The Subjectivist Critique of the Belief in an External World

Dissertation, State University of New York at Albany (1980)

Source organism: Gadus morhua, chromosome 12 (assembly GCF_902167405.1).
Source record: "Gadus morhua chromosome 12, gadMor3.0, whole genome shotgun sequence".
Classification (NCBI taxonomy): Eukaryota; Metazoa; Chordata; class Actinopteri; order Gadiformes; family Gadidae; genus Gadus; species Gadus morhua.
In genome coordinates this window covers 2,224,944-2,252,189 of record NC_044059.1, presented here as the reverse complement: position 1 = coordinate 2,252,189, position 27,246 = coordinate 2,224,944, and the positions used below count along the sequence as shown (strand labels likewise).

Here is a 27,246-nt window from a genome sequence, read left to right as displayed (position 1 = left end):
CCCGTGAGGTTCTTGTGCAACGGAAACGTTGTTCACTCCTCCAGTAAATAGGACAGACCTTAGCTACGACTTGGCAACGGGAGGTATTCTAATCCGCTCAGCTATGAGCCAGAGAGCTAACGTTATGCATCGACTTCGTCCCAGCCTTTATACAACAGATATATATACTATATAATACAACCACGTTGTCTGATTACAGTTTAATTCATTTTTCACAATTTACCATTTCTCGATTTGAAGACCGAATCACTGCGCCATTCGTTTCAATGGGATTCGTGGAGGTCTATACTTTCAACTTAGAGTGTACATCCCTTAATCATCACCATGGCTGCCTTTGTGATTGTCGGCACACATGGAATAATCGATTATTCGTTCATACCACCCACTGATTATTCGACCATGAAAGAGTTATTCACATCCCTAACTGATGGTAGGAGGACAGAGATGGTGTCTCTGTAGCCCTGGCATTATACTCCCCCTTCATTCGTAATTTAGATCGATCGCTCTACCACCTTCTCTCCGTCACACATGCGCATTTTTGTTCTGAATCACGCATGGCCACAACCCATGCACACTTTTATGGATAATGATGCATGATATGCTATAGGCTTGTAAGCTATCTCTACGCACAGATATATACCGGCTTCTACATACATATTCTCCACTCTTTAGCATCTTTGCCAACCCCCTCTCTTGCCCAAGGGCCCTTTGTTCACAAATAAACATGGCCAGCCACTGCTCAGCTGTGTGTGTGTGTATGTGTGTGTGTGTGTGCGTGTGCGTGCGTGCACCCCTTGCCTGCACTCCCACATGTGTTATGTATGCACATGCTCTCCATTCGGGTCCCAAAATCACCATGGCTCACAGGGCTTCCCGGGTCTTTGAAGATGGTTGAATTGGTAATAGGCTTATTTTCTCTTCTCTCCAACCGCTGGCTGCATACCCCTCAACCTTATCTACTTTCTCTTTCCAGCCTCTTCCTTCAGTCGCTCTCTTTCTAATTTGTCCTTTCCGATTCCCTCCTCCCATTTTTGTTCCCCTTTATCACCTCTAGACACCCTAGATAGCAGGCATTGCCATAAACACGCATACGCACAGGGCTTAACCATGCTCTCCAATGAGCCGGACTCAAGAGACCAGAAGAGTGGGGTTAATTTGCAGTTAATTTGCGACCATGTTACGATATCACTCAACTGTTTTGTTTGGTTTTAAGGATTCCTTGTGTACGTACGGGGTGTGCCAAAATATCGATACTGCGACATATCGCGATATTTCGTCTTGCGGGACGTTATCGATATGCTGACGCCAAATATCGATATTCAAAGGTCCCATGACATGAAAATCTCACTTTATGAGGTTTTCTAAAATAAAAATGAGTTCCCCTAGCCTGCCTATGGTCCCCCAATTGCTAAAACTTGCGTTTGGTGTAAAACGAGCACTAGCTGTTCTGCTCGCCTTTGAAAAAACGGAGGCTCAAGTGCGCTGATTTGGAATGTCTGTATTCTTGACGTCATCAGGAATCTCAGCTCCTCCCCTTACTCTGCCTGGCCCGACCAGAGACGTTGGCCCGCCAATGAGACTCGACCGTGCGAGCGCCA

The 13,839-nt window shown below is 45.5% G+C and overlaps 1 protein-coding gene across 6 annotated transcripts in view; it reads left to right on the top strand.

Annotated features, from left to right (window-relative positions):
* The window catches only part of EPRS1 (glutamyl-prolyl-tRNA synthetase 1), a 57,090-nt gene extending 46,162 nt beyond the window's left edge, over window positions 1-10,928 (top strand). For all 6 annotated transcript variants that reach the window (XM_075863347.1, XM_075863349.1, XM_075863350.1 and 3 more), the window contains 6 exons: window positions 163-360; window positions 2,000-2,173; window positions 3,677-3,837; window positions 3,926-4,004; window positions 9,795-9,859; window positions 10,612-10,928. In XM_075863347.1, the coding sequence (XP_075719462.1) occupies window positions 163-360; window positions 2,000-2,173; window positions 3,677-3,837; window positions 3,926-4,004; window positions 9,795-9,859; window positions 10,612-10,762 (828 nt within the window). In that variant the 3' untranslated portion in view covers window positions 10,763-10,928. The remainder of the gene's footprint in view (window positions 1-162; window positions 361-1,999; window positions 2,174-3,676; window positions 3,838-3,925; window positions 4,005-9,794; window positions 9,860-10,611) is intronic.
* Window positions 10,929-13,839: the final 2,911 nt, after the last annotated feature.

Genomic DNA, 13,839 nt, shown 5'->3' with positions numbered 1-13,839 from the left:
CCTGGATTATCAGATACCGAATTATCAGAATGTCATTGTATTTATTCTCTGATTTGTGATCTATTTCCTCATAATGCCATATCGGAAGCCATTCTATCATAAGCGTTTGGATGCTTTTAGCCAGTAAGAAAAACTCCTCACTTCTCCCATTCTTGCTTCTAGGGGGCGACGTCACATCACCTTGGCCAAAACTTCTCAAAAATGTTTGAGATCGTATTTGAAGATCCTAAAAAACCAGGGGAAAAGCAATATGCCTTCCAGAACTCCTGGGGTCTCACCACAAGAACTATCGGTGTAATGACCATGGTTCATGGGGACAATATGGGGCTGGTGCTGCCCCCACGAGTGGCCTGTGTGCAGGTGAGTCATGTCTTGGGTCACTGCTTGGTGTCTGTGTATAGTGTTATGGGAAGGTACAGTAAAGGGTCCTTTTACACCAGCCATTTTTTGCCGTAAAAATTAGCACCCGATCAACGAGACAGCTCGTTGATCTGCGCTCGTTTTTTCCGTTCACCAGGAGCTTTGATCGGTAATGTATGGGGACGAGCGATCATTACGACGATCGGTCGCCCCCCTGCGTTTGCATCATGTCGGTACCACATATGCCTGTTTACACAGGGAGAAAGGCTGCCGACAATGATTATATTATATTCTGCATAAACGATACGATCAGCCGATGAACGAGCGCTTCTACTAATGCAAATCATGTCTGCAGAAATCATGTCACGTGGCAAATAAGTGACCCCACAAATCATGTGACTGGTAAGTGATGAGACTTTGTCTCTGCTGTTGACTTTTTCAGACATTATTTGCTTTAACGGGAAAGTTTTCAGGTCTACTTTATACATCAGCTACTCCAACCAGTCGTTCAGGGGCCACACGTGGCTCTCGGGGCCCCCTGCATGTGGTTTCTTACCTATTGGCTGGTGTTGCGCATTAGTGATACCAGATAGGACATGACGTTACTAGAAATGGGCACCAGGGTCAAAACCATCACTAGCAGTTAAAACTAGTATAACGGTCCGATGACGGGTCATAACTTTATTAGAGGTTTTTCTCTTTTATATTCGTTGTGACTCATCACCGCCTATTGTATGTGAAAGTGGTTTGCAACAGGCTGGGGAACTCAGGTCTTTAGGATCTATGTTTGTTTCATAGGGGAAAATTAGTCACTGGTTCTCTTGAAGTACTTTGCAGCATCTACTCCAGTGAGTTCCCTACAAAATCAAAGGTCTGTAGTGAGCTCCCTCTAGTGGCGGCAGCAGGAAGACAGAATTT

Chapter V deals with the attack on direct realism by both subjective idealists and two-level realists. The focus is on the standard argument used by both parties against direct realism. This is the argument from the relativity, or variability, of perception. Since the content of direct perception varies relative to the observation conditions of the perceiver, subjectivists hold that the object perceived depends for its existence on being perceived under those conditions. Four possible direct realist rejections of the relativity argument are considered and rejected. The discussion concludes with an argument that, despite the relativity, the perceptual phenomena can be interpreted along direct realist lines. ;The dissertation ends with an Appendix dealing with the psychological conceivability of an external world. Stace's and Hume's genetic views on this are contrasted. For Stace the fiction of an external world is a social product. On Hume's view, the solitary mind can form the belief in continued and distinct existence. It is argued that Hume's account is preferable. ;In Chapter III the conceivability issue is continued, in discussion of Moore's attack on the idealist tenet that 'Esse is percipi' is necessarily true. Moore invokes the act-object distinction. But, it is argued, the idealist need not collapse the distinction between consciousness and object of consciousness. Berkeley is specifically defended against the Moorean charge. Moore's argument for the act-object distinction is dealt with, including its implications for the problem of personal identity. Russell's restatements of Moore's criticisms of idealism are discussed and criticized. ;Stace's views on the problem of the external world are the topic of Chapter IV, including his various arguments dismissing realism en masse, criticisms of specific realist arguments, and the argument for epistemic solipsism. Stace's views are exposited and criticized in detail. ;Chapter I begins with the belief in a real external world and the two basic forms which the belief takes. These are, first, direct realism, and second, "two-level" or "two-story" realism. Direct realism holds that at least some of the physical objects we directly perceive also exist unperceived. Two-level realism denies the direct realist tenet but affirms an independent world of physical objects at the "second level" of reality beyond the mind-dependent data which are directly perceived. Most of the chapter is a discussion of Berkeley, Hume, and W. T. Stace as subjective idealists. It is held that all three take the mind-dependence view of objects. Hume's use of Berkeleyean arguments, and his affirmation of mind-dependence, are taken as evidence that he is a subjective idealist on the external world, rather than a skeptic or phenomenalist. Stace is viewed as an idealist in light of three things: his use of the non-demonstrative Berkeleyean-Humean arguments; his argument for epistemic solipsism, with its metaphysical implications; his fictionalist view of the external world. ;Chapter II focusses on whether a perception-independent world is logically possible. Most of the chapter deals with Berkeley's a priori attack on the conceivability of an external world and the attack's relation to the "egocentric predicament" and the act-object distinction. Hume's and Stace's views on the logical possibility of mind-independence are dealt with more briefly. ;The central concern of this study is the challenge put to our common-sense belief in a mind-independent external world by subjectivist philosophers. For the first four chapters, subjectivism is taken to be identical with subjective idealism. In the fifth chapter, subjectivism is taken to include both idealism and one kind of realism. The dissertation addresses itself to a variety of subjectivist arguments given against the central realist tenet that some entities sometimes exist when not experienced by any finite mind.
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